Blazers beat writer Jason Quick of the Oregonian went on 95.5 The Game yesterday and mentioned that he had regrets about some of his comments regarding Rudy Fernandez and his ongoing trade drama. He said that he was facing pressure from his editor to write an editorial, a commentary on the situation whereas his job is normally to report on the facts. While I am sure we can all appreciate what it is like to be leaned on by your boss, what Quick did was inexcusable and unethical for a sports writer. More after the break.
It is not the job of Jason Quick to provide commentary, as Dave so eloquently pointed out in his recent article. Rather, Quick is to report on the facts so that his readers can draw their own opinions. Apparently Quick was asked to provide an opinion piece by his editor, and in a short amount of time. This is nothing new for professional writers: they face deadlines and demanding editors every day. For that reason alone, I do not pity Jason Quick.
I work in a job that requires me to be physically and mentally efficient at all times. I have stresses in my job just like Quick and all of you. It's part of working. Period. But my line of work doesn't require me to provide facts to the general public. I am not responsible for the opinions, beliefs, or thoughts of thousands or hundreds of thousands of people - Quick is. Quick has to understand not only the basic nature of his job - to report on Trail Blazers facts - but also exactly how his job affects the Trail Blazers fanbase and the organization itself. In one article, Quick can change the perceptions of many people in this market. That's a lot of responsibility for one man to have and should not be taken lightly.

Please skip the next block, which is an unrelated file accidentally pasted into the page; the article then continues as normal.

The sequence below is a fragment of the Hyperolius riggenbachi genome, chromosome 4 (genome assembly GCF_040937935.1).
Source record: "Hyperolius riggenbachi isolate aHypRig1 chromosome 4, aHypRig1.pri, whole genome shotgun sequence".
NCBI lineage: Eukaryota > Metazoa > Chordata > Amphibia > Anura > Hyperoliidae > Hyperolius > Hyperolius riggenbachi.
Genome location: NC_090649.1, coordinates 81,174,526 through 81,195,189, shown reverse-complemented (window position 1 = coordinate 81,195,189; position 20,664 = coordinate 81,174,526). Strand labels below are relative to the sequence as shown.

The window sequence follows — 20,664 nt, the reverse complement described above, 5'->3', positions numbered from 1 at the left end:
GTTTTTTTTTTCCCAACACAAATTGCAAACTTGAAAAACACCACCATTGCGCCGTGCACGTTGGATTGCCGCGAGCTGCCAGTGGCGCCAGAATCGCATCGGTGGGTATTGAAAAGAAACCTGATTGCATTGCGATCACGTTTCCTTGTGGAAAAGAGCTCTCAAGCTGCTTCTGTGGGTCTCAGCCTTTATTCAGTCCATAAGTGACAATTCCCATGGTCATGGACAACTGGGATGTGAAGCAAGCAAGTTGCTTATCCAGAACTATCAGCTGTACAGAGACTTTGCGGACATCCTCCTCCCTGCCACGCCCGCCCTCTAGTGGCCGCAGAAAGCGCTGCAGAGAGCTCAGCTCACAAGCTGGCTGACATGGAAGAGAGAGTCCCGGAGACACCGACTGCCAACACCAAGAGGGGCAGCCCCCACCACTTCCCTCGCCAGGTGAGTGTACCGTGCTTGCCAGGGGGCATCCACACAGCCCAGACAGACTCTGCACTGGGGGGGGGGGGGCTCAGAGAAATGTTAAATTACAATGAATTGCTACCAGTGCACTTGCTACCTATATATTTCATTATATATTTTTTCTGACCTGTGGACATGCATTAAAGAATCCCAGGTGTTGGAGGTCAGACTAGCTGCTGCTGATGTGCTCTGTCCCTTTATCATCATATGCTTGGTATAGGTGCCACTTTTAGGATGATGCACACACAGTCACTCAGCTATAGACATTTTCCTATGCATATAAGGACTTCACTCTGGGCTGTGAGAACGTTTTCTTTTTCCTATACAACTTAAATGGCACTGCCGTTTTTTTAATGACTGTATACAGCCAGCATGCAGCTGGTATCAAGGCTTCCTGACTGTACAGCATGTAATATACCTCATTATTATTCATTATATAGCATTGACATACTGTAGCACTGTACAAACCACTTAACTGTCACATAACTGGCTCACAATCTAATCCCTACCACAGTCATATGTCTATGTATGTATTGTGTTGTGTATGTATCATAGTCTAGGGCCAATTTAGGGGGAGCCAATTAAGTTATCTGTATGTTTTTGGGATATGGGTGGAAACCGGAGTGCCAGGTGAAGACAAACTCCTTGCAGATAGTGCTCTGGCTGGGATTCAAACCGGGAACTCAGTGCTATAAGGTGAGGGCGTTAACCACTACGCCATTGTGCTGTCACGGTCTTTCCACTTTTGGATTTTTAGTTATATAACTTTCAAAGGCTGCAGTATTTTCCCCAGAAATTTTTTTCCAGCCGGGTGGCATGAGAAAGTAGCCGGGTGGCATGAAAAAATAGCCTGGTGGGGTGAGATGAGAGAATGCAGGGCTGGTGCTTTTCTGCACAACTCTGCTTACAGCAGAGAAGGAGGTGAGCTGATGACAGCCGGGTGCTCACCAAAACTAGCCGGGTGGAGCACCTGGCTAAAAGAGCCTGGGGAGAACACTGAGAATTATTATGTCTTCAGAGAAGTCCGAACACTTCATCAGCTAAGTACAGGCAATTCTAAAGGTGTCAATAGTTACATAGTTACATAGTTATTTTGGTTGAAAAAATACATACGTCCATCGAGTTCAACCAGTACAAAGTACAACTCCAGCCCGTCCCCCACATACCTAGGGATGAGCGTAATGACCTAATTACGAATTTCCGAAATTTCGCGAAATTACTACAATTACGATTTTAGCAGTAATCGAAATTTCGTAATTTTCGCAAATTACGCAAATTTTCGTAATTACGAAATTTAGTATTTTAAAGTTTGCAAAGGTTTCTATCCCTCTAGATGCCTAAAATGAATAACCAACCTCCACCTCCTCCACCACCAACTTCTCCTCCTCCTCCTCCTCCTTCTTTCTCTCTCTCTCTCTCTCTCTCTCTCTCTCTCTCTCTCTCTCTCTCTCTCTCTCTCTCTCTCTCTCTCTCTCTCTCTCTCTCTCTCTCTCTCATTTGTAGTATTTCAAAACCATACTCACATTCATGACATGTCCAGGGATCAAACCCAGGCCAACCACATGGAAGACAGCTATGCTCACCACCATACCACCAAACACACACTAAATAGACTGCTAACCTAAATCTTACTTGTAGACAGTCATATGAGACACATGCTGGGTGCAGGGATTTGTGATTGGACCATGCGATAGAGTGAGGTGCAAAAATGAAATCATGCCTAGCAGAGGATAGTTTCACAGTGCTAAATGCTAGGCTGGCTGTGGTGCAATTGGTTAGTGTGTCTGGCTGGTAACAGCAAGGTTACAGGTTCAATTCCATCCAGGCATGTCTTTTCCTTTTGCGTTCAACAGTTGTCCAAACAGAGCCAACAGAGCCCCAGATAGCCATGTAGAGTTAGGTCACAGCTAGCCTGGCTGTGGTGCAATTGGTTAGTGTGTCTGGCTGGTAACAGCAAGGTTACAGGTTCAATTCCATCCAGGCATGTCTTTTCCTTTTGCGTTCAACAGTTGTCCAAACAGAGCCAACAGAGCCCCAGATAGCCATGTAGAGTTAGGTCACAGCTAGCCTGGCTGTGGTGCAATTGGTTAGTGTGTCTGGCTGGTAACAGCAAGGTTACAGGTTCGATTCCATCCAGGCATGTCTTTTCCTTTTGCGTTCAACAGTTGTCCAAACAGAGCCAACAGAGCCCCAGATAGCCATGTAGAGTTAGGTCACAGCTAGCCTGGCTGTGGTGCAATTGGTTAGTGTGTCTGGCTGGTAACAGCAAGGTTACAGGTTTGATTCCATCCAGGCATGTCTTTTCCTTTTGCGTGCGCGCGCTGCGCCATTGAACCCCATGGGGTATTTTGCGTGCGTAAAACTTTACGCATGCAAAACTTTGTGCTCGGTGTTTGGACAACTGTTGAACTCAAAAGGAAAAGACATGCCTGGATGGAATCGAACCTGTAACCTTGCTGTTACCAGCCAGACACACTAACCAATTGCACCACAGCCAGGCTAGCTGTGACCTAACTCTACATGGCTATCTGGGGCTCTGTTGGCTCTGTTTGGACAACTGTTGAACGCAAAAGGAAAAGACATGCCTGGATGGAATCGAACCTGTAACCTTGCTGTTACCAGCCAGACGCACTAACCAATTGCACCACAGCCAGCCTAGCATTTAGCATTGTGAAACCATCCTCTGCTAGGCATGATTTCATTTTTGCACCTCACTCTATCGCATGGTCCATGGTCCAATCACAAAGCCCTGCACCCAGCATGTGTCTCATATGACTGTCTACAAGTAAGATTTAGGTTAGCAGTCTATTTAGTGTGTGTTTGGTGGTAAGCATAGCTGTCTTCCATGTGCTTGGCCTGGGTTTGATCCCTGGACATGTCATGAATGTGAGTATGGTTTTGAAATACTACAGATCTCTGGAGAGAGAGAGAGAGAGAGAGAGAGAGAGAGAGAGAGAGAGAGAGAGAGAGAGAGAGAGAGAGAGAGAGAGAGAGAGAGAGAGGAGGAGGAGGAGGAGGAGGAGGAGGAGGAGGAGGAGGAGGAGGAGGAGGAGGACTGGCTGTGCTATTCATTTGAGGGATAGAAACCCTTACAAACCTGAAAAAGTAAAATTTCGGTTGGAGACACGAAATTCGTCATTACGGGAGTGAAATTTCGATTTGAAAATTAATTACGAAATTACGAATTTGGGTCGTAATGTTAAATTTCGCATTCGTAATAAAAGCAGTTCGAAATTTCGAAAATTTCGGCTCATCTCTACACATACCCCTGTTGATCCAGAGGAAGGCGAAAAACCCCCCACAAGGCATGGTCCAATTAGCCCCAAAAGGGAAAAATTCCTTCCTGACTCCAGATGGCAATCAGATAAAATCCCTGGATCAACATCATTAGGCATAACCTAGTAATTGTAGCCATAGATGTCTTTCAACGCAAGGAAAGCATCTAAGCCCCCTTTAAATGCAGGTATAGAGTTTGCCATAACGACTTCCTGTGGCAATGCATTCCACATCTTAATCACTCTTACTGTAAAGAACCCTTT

Considering all of that, I'm not entirely sure that Quick should have accepted that assignment like he did. Knowing his job is to be a beat writer, not a columnist, he should have refused the assignment based on ethical grounds. Maybe that gets him in trouble with his boss, I don't know. But he shouldn't worry about that. He needs to concern himself with his own validity and the trust of his readers; if he loses either of those, what purpose does he really serve?
Maybe he made a bad decision. We all do that from time to time and I'm cognizant of that. But when you are entrusted with the kind of responsibility and access that Quick has, you have to be better with your decision-making. You have to be damned-near perfect. And perfect Quick is not.
I hope this serves as a wakeup call to the Oregonian, Quick, and his editor. With the newspaper industry facing increasing competition, the Oregonian cannot afford to allow these kinds of mistakes. The quality of online sports writing is getting better and better and I firmly believe that blogs like Blazersedge are of a higher caliber than some periodicals. If Quick doesn't improve his own quality, and soon, he might need to look elsewhere for work.